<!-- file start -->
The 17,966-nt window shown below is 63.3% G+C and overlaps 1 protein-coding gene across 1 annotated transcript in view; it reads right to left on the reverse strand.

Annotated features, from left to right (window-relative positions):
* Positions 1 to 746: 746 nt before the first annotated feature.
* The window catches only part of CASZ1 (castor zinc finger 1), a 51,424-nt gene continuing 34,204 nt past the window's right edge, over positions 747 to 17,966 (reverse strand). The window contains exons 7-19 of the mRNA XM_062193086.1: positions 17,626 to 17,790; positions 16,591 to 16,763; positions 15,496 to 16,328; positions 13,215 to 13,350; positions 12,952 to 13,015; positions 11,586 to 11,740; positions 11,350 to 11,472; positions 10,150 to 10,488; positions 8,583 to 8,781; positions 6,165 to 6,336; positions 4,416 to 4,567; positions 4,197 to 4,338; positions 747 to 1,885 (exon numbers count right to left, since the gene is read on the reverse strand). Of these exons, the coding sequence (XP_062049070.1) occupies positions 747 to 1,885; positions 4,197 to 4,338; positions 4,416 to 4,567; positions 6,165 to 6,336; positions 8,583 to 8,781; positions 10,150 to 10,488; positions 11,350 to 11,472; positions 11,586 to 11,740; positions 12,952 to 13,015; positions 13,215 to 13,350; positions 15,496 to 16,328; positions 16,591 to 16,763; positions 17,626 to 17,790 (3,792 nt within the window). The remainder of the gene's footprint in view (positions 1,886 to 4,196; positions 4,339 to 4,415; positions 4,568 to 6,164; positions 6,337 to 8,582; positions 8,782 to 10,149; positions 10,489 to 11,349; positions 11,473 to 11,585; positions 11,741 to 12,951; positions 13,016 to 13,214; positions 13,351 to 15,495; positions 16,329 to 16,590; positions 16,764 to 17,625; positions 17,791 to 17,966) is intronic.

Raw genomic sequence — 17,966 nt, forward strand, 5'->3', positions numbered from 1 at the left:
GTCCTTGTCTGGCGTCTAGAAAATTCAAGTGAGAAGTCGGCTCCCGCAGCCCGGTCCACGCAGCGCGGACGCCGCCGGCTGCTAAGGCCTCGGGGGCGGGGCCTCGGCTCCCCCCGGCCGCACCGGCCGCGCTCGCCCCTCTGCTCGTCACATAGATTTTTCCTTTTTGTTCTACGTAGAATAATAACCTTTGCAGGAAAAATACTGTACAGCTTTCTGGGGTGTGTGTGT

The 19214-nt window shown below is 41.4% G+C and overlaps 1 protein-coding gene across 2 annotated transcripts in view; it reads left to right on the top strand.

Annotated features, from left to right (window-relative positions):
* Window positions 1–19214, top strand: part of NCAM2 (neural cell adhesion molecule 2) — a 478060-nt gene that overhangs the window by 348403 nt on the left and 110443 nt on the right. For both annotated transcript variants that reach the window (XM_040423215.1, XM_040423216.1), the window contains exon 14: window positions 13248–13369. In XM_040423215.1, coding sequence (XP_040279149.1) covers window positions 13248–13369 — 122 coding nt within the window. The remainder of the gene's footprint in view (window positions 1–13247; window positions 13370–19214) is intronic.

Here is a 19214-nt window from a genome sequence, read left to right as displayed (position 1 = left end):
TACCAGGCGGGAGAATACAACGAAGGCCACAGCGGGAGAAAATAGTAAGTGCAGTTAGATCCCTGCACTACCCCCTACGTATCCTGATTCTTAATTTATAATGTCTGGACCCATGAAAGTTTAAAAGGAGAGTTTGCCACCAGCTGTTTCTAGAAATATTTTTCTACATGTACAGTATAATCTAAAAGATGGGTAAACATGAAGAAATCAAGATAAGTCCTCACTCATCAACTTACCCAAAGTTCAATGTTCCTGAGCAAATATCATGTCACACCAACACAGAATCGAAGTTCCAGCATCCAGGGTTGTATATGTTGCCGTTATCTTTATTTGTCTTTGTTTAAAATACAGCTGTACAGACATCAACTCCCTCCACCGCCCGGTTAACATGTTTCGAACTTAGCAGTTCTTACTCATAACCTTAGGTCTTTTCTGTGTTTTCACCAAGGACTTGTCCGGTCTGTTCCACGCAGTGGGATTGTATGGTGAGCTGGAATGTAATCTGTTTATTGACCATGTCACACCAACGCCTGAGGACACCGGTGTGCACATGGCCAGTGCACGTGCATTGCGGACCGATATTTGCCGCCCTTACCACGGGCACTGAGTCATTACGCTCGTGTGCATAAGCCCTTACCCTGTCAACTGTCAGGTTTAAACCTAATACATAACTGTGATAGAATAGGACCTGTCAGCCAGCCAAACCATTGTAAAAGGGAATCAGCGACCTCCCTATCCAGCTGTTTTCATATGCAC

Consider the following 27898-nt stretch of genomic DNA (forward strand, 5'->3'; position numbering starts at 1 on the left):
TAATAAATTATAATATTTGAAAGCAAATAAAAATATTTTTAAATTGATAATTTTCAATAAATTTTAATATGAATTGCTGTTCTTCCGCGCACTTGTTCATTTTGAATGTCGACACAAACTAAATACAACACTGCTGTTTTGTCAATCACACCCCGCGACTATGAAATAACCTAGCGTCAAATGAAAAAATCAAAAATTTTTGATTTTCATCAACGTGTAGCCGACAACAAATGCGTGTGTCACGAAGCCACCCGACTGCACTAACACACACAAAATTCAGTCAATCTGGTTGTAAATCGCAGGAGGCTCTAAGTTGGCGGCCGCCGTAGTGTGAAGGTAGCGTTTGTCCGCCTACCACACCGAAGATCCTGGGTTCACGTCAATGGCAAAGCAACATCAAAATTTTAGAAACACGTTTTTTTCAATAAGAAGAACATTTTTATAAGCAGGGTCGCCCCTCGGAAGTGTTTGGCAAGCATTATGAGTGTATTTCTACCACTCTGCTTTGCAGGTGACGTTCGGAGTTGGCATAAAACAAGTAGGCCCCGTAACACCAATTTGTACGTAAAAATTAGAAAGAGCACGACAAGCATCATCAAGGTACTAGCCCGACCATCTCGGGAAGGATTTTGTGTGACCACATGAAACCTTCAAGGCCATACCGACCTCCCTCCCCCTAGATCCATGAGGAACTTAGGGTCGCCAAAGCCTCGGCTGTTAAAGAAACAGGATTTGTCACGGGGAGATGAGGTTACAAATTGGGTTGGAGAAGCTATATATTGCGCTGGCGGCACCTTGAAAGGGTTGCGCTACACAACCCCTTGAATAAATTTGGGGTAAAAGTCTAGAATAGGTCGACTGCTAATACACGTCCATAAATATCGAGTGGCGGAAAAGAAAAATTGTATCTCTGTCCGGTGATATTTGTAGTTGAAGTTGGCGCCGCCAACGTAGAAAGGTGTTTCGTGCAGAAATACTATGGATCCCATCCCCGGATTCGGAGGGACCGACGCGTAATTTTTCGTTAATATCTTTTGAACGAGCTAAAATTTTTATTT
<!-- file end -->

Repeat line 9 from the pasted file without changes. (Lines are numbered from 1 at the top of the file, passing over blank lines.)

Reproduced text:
* Window positions 1–19214, top strand: part of NCAM2 (neural cell adhesion molecule 2) — a 478060-nt gene that overhangs the window by 348403 nt on the left and 110443 nt on the right. For both annotated transcript variants that reach the window (XM_040423215.1, XM_040423216.1), the window contains exon 14: window positions 13248–13369. In XM_040423215.1, coding sequence (XP_040279149.1) covers window positions 13248–13369 — 122 coding nt within the window. The remainder of the gene's footprint in view (window positions 1–13247; window positions 13370–19214) is intronic.